The text reads: Joseph Lister, the ‘father of antiseptic surgery’, was born at Upton House in Upton Lane in 1827. He graduated in medicine from London University in 1852, and became house surgeon at Edinburgh Royal Infirmary under James Syme, who became his father-in-law in 1856. In the 1860s, under the influence of Louis Pasteur’s theory that decay was cause by living organisms, Lister began to experiment by cleaning, and dressing wounds with carbolic acid. Later he opted for boracic acid, spraying it around the operating area. As Professor of Clinical Surgery at King’s from 1877 till 1893, Lister introduced an antiseptic system which changed the practice of medicine and drastically reduced mortality rates from major operations. Lister was the first surgeon to become a peer (in Queen Victoria’s Jubilee Honours list of 1897). He was a member of the King’s College Council and a life governor of the College. Lister’s principle, that bacteria must never gain entry to an operation wound, remains the basis of surgery today.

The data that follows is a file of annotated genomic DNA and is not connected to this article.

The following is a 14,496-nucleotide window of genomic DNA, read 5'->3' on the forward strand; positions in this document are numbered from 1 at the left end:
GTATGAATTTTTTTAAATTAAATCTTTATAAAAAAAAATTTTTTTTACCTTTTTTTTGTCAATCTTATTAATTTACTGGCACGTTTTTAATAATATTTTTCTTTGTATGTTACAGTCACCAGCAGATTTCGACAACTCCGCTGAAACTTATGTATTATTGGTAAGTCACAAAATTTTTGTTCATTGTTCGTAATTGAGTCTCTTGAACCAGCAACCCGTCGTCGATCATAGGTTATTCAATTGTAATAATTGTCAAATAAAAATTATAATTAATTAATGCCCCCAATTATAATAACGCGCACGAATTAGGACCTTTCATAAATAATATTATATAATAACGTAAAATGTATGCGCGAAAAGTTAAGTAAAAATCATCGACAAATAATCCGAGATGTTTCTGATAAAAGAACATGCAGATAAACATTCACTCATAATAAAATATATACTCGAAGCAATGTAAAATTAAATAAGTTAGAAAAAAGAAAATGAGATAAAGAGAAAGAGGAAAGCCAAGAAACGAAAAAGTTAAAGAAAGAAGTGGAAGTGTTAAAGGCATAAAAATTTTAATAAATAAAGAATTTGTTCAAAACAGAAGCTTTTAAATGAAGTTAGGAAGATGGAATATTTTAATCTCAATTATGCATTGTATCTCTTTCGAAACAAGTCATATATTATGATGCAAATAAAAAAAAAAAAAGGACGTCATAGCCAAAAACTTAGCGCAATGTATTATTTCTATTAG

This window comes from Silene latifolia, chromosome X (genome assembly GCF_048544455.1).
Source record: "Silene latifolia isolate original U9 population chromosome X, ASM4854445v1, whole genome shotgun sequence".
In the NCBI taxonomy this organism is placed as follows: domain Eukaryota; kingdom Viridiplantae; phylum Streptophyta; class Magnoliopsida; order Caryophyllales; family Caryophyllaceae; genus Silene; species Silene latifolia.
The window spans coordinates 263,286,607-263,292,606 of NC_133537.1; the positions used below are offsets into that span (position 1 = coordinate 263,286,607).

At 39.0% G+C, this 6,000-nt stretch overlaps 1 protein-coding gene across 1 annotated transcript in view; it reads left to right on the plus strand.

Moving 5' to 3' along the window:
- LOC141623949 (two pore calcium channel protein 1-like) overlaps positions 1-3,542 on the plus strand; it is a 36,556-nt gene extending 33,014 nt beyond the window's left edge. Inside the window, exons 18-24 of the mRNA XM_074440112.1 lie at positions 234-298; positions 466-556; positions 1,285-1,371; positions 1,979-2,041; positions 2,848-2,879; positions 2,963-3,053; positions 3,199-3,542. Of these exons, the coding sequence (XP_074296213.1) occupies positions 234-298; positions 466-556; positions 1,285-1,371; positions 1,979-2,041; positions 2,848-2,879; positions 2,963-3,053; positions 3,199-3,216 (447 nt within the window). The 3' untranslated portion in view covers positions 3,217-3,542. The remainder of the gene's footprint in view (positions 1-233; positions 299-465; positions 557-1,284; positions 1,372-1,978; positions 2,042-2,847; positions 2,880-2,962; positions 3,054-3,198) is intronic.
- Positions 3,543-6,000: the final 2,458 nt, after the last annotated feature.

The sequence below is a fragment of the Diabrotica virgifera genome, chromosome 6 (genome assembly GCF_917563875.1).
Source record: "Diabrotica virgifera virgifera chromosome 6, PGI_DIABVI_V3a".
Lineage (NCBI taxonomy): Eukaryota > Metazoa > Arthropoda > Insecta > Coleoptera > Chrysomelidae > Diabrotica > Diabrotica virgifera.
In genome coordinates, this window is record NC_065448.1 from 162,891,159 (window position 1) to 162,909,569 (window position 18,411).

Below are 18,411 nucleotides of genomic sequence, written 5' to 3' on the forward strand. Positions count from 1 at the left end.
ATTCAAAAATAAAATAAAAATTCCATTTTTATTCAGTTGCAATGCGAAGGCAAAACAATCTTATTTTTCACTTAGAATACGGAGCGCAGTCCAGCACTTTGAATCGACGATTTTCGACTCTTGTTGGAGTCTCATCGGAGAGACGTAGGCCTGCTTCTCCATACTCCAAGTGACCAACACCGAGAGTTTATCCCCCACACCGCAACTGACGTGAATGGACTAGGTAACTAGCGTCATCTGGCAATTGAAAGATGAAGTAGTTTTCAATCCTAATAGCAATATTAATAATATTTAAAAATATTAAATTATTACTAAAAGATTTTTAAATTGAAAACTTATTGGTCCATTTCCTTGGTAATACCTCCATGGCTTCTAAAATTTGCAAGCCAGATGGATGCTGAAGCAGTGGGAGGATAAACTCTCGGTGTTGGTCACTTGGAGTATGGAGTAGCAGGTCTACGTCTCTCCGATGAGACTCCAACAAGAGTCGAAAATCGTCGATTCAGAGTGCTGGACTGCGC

Top left: Joseph Jackson Lister, Lord Lister’s father
Top right: Upton House, painted by his sister, Mary, c.1835
Above: Joseph Lister aged 28
Right: Lord Lister aged about 40.
Framed photographs and text about Trebor.
The text reads: Forest Gate was residential, with shops, but at least one local manufacturer achieved an international reputation. Starting from a small business in Shaftesbury Road, Robertson and Woodcock Ltd made the brand name of Trebor a global success.
Trebor later occupied a purpose-built factory in Katherine Road, from where a fleet of vans took sweets from Forest gate to the four corners of the country, and the world beyond.
Above: The staff of the Trebor Works in 1908
Below: The new Trebor factory in Katherine Road.
A framed painting entitled Resident, by Neil Bailey, created in January 1999.
An external view of the pub – main entrance.